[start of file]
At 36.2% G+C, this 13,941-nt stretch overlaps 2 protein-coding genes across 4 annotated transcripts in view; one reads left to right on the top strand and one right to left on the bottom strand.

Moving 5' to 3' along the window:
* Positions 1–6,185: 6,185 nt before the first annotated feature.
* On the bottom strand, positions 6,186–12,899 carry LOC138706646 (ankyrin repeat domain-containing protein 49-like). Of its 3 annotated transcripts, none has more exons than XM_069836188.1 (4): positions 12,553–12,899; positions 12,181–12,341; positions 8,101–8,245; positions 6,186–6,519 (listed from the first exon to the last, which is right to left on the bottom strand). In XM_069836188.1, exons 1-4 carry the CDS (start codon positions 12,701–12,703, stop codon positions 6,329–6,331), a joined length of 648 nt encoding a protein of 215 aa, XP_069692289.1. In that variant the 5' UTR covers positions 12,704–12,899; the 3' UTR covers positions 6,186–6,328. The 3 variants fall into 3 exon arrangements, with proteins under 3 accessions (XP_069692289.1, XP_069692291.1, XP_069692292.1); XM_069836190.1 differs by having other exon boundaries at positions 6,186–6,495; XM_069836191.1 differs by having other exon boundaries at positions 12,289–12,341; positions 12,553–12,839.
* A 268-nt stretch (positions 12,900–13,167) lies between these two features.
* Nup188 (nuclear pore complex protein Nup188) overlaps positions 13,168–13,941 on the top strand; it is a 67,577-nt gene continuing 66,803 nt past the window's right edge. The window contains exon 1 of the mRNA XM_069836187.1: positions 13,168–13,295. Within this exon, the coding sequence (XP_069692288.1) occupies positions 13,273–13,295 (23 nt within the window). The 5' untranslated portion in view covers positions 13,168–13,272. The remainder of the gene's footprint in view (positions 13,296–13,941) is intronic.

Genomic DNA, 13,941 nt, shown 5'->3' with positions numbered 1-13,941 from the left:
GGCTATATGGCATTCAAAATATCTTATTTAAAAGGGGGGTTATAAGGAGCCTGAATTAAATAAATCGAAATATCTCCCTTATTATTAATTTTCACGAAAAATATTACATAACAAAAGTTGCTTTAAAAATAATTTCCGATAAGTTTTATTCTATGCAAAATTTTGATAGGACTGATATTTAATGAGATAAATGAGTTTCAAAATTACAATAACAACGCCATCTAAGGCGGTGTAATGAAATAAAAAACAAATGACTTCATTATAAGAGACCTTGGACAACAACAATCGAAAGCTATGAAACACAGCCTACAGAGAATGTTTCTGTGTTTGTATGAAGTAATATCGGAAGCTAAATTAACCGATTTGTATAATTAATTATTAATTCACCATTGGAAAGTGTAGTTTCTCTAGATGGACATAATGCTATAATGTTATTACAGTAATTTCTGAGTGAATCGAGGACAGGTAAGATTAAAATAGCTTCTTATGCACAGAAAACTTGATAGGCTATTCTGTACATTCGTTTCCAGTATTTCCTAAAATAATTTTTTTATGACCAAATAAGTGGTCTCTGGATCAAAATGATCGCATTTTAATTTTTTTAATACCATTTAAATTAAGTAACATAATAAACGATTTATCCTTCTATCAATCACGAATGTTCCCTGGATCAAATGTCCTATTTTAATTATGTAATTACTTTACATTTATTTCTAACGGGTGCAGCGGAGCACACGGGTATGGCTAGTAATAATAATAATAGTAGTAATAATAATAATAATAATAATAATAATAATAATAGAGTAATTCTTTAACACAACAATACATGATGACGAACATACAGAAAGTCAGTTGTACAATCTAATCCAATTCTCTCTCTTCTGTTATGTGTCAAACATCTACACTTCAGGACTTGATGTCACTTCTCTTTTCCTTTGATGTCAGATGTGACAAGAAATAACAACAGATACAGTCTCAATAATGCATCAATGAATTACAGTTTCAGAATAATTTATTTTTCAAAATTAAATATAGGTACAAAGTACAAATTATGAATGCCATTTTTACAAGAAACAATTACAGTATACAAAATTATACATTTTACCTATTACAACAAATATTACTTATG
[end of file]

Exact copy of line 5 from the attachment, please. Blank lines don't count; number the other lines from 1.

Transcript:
* A 268-nt stretch (positions 12,900–13,167) lies between these two features.